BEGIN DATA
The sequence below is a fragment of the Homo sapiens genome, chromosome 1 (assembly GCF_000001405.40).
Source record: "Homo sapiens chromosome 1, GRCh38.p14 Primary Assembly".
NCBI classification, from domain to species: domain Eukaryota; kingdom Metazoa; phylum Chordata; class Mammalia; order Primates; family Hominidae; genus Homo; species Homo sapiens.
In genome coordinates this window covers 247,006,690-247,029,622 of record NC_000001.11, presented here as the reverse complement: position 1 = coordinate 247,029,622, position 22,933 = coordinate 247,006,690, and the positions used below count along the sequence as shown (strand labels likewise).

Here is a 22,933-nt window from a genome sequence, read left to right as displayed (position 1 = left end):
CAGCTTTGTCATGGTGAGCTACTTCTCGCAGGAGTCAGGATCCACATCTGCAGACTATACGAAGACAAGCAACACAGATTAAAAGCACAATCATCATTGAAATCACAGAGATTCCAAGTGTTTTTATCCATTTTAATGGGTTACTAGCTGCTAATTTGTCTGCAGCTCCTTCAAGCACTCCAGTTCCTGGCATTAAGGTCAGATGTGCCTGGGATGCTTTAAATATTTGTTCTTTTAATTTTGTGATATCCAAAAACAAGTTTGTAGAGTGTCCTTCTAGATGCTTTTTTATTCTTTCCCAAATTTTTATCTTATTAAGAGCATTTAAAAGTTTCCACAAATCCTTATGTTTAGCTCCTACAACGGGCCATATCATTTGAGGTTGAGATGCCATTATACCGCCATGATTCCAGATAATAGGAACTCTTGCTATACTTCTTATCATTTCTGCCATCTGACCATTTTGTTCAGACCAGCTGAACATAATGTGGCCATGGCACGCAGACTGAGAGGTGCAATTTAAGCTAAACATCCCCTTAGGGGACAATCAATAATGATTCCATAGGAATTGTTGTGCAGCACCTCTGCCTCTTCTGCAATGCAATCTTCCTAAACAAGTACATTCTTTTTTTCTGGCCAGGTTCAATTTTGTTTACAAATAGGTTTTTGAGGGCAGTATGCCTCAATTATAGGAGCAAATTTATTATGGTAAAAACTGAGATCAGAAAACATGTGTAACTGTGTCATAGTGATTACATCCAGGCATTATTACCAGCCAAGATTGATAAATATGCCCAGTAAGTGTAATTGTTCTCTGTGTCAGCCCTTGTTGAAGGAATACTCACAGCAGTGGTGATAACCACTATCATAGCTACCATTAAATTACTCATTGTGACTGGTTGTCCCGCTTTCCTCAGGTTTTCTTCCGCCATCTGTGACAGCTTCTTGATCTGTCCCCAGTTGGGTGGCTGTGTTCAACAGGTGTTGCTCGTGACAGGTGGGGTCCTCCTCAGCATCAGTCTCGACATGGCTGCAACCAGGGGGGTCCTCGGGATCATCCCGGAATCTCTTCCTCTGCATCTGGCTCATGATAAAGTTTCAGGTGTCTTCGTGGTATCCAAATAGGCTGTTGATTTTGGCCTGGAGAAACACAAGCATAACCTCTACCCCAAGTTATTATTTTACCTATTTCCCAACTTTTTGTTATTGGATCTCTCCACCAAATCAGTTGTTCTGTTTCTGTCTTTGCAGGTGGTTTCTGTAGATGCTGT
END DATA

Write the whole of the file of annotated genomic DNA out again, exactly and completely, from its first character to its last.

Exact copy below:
The sequence below is a fragment of the Homo sapiens genome, chromosome 1 (assembly GCF_000001405.40).
Source record: "Homo sapiens chromosome 1, GRCh38.p14 Primary Assembly".
NCBI classification, from domain to species: domain Eukaryota; kingdom Metazoa; phylum Chordata; class Mammalia; order Primates; family Hominidae; genus Homo; species Homo sapiens.
In genome coordinates this window covers 247,006,690-247,029,622 of record NC_000001.11, presented here as the reverse complement: position 1 = coordinate 247,029,622, position 22,933 = coordinate 247,006,690, and the positions used below count along the sequence as shown (strand labels likewise).

Here is a 22,933-nt window from a genome sequence, read left to right as displayed (position 1 = left end):
CAGCTTTGTCATGGTGAGCTACTTCTCGCAGGAGTCAGGATCCACATCTGCAGACTATACGAAGACAAGCAACACAGATTAAAAGCACAATCATCATTGAAATCACAGAGATTCCAAGTGTTTTTATCCATTTTAATGGGTTACTAGCTGCTAATTTGTCTGCAGCTCCTTCAAGCACTCCAGTTCCTGGCATTAAGGTCAGATGTGCCTGGGATGCTTTAAATATTTGTTCTTTTAATTTTGTGATATCCAAAAACAAGTTTGTAGAGTGTCCTTCTAGATGCTTTTTTATTCTTTCCCAAATTTTTATCTTATTAAGAGCATTTAAAAGTTTCCACAAATCCTTATGTTTAGCTCCTACAACGGGCCATATCATTTGAGGTTGAGATGCCATTATACCGCCATGATTCCAGATAATAGGAACTCTTGCTATACTTCTTATCATTTCTGCCATCTGACCATTTTGTTCAGACCAGCTGAACATAATGTGGCCATGGCACGCAGACTGAGAGGTGCAATTTAAGCTAAACATCCCCTTAGGGGACAATCAATAATGATTCCATAGGAATTGTTGTGCAGCACCTCTGCCTCTTCTGCAATGCAATCTTCCTAAACAAGTACATTCTTTTTTTCTGGCCAGGTTCAATTTTGTTTACAAATAGGTTTTTGAGGGCAGTATGCCTCAATTATAGGAGCAAATTTATTATGGTAAAAACTGAGATCAGAAAACATGTGTAACTGTGTCATAGTGATTACATCCAGGCATTATTACCAGCCAAGATTGATAAATATGCCCAGTAAGTGTAATTGTTCTCTGTGTCAGCCCTTGTTGAAGGAATACTCACAGCAGTGGTGATAACCACTATCATAGCTACCATTAAATTACTCATTGTGACTGGTTGTCCCGCTTTCCTCAGGTTTTCTTCCGCCATCTGTGACAGCTTCTTGATCTGTCCCCAGTTGGGTGGCTGTGTTCAACAGGTGTTGCTCGTGACAGGTGGGGTCCTCCTCAGCATCAGTCTCGACATGGCTGCAACCAGGGGGGTCCTCGGGATCATCCCGGAATCTCTTCCTCTGCATCTGGCTCATGATAAAGTTTCAGGTGTCTTCGTGGTATCCAAATAGGCTGTTGATTTTGGCCTGGAGAAACACAAGCATAACCTCTACCCCAAGTTATTATTTTACCTATTTCCCAACTTTTTGTTATTGGATCTCTCCACCAAATCAGTTGTTCTGTTTCTGTCTTTGCAGGTGGTTTCTGTAGATGCTGT